What Makes You a Financial Success? (Frugal Friday)

I had a chance to eavesdrop and start thinking about what makes you a financial success?

Last night was a writing night. I headed to Starbucks in the late afternoon to spend focused time writing without interruptions. Hallelujah for a quiet space away from home!

Near the end of my time, I was transcribing some notes so I didn’t need to think about the task at hand. Instead, I got to eavesdrop on the people next to me. They were young twenty-something friends, a man and a woman. Friends — they didn’t appear to be romantically involved. They were catching up with how things were.

I didn’t hear everything. I’m not that big of a snoop, but what I heard showed me that they were both honest, single, hardworking folk trying to make life good for themselves and for others.

The conversation turned to homes. The guy was lamenting the fact that he didn’t own a home. All his co-workers were buying houses and what kind of failure was he that he was still renting.

She immediately went into debate mode:

That doesn’t make you a failure. Having a mortgage does not make you a success. They have bills. They have huge mortgages. Cash is king. You’re better off having money in the bank than plunking it down in a house.  Our generation cannot measure success by the owning of a home.

Her counsel continued in the same vein and eventually I was motivated to pipe up. Of course, I apologized for eavesdropping and interrupting, but I couldn’t be quiet when I was so encouraged by what she was saying. We had a lovely chat, and the woman was thrilled that I chimed in to take up her cause. He needed to be encouraged that his hard work was not all in vain.

Now, I’m not going to debate the buy-versus-rent issue, though I do have quite a few opinions. Another time, perhaps.

But, the doing what everyone else is doing?

Measuring success by an inaccurate and potentially outdated yardstick?

Basing your financial goals on all the other fish in the stream?

Yeah, not good financial moves. Don’t buy the lies that you need to follow the crowd. Instead,

Whether you own or rent, your mode of housing is NOT a measure of your success. What you do with what you got in the place God has put you does.

So, whaddya think?

What do YOU base your financial success on?

This is Frugal Friday. In an effort to make these weekly financial discussions more interactive, I’m no longer posting a link-up. Feel free to leave a link. But better yet, chat with us in the comments.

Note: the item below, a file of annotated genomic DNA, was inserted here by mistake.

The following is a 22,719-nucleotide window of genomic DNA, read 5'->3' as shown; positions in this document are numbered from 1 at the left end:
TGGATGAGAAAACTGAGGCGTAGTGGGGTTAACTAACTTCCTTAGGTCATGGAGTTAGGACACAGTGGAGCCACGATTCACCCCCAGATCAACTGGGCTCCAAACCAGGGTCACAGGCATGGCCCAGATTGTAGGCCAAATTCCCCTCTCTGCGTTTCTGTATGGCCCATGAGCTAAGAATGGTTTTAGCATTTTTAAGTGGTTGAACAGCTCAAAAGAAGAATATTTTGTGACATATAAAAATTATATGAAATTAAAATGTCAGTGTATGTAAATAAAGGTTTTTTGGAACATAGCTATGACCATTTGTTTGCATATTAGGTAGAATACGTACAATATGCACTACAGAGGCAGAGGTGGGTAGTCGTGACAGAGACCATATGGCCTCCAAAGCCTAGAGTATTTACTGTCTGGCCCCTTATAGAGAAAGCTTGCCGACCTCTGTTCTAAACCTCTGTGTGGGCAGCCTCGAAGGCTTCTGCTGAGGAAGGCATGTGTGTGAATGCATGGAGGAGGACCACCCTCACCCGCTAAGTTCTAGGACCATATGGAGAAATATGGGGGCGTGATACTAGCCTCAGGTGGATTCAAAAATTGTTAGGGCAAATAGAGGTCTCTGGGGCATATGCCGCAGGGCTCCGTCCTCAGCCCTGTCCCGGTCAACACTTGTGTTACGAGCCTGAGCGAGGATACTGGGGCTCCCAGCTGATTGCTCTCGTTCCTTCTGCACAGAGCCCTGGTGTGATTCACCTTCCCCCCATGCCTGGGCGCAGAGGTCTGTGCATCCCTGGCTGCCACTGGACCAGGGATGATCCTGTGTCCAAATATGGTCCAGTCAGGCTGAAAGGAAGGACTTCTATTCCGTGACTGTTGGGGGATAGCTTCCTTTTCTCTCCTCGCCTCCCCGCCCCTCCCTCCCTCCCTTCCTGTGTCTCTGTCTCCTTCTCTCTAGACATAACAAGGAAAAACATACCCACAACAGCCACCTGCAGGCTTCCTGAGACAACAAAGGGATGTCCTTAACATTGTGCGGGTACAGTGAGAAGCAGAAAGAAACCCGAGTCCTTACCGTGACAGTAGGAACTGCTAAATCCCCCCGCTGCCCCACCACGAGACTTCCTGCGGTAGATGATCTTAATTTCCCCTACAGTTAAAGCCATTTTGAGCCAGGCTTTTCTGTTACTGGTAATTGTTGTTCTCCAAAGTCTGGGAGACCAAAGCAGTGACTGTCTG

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Comments

  1. I couldn’t agree with you more. My husband and I bought a one bedroom condo when we were 25 and interest rates were *so* low. We thought we were so smart, until we realized that what we really wanted was to start our family, and then property values dropped. Then my husband was laid off from work in November and I’m paying the mortgage, and all of the other bills. The value of our home has dropped $20,000 since we bought it, so now we owe more on it than it’s worth and can’t sell without taking a huge loss. So now we play the waiting game, what will run out first, the money or my eggs? LOL, waiting for a miracle!

    • have the baby anyways. my husband & i decided to use our lack of employment to start our family. best thing we ever did. my husband essentially had a 2.5 year paid paternity leave from the state of california.

  2. My husband and I are so deep in homeowner lust at this point, it’s sad. We’ve been renting for the past five years since we married while first I, then he, went through school. While we totally want to own a home (and pay it off quickly) we know we cannot afford it at this point…I work halftime at my daughter’s preschool so I can be with her most of the time…he’s finishing school so he can be employed in a field he cares about and can help others through…we have a nice flaglot rental for a small price with the nicest set of landlords…if we were both working full time at jobs we hated while our daughter grew up in daycare just so we could buy property, our lives would not be at peace. (I know, we’ve been there, minus the property). The right timing to buy property is different in each person’s situation. I know our situation will be ready for property in the next five years, after we’ve paid off our debts. That way we can make a sizeable down payment on property we want, where we want, and focus our finances on paying off our mortgage early.

    As a twentysomething, it is nice when someone who’s been there and has some life experience chimes in to confirm that what we’re doing is on the right track…I’m glad you chimed in!

  3. I agree with you. When I was first married I wanted the whole big house dream and we worked hard and have it. We are still very smart with our money and work hard and have very little debt but I have come to realize with age that my happiness has nothing to do with the structure we live in but in the home we have made it. It doesn’t matter if you have a big house or a small apartment as long as you make a life you can be proud of inside your home.

  4. I would of spoke up, as well.

    My hubs bought our house before he knew me. Fast forward 5 years- 65% of the houses in our subdivision have been through foreclosure. Our housing values dropped over 50%.

    We did everything “right “but trying to sell our house in this market? Not happening.

    Owning a home isn’t always what it’s cracked up to be.

  5. I also go to starbucks on Thursday nights to work. I get so much done!

  6. Great post, Jessica! You keep on telling people as it is!

    I think it takes a level of maturity to realize that we should measure our lives according to our own standards, not someone else’s. I love your final words: